The Deep Heart’s Core

William Butler Yeats, portrait by his brother Jack
William Butler Yeats, portrait by his brother Jack

I think one of the reasons I had such a great time in Dublin was that they were celebrating their city’s designation as a UNESCO City of Literature, of which they’re rightly proud.

They had an early start, it’s true. Irish literature dates back before the time of Homer — not Homer Simpson, I mean the blind Greek guy.

To be among so many lovers of great literature was a great thrill, a tonic for the soul. At the “Dublin Swell” a series of readings by more than thirty Irish authors, actors and musicians,  including Nobel Prize-winner Seamus Heaney, I felt enveloped by an ocean of kindred spirits.

Each author had a very different approach to the creative process, but they all figured out a way to open their hearts and share a part of themselves with the world. I hope somebody taped this event — I have a feeling they did — because I think these short readings by so many successful artists can be a real inspiration to the next generation of great writers and actors and musicians.

I was particularly moved by Damien Dempsey’s tribute to the power of song.

I only wish I could share this moment with my late mom, who was a professor of literature.

When people think of Dublin and literature, they naturally think of James Joyce’ s book Dubliners and his novel, Ulysses, famously banned in Boston. But not that many people actually read James Joyce, and Irish literature has to find its way over, under or around him.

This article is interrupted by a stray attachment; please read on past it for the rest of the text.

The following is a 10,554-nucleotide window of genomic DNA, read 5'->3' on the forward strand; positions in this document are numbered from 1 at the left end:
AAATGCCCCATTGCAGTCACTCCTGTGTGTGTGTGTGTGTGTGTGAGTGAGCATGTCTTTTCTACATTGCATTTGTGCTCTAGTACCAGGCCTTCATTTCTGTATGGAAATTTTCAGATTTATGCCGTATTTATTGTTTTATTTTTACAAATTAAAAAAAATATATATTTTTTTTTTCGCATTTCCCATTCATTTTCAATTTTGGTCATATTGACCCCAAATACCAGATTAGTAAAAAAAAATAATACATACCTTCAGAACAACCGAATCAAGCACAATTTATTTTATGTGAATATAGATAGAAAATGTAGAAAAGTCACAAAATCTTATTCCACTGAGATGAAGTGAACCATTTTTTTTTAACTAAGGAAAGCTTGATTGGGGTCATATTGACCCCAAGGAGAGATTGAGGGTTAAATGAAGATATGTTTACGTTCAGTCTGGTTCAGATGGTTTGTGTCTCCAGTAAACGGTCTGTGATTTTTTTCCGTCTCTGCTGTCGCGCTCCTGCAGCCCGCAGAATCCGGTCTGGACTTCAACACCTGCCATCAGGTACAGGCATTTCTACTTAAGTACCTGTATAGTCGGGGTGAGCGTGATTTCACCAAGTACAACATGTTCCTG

Same with Samuel Beckett, another great author that I love. No one in the entire world understands Waiting for Godot, and no one ever will, and that’s certainly an accomplishment, but it’s not the one you want to lead with.

Many more people have read William Butler Yeats, and many people of my acquaintance, when questioned closely, admit they carry a snatch of  his poetry in a secret chamber close to their heart. For me it’s the one about Innisfree:

The Lake Isle of Innisfree

I will arise and go now, and go to Innisfree,  
And a small cabin build there, of clay and wattles made;  
Nine bean rows will I have there, a hive for the honey bee,  
      And live alone in the bee-loud glade.  
And I shall have some peace there, for peace comes dropping slow,         
Dropping from the veils of the morning to where the cricket sings;  
There midnight’s all a glimmer, and noon a purple glow,  
      And evening full of the linnet’s wings.  
I will arise and go now, for always night and day  
I hear lake water lapping with low sounds by the shore;  
While I stand on the roadway, or on the pavements gray,  
      I hear it in the deep heart’s core.  

He was a Protestant, of course, but perhaps that helped make him a bridge to world literature. I have also had a wonderful time with Yeats’ books about Irish folklore. They are really terrific. And he helped found the Trinity Theater in Dublin, still going strong, which would have punched his ticket to immortality right there.

I should add, in the interests of full disclosure, that I received the public speaking prize in the sixth grade for a recitation of  Yeats’ poem ‘An Irish Airman Foresees His Death,’ a rather grim choice in retrospect:

I know that I shall meet my fate somewhere among the cl0uds above.
Those that I fight, I do not hate. Those that I guard, I do not love.

My country is Kiltartan’s Cross, my countrymen, Kiltartan’s poor
No likely end could bring them loss, or leave them happier than before.

I balanced all, brought all to mind. The years to come seemed waste of breath.
A waste of breath the years behind. In balance with this life, this death.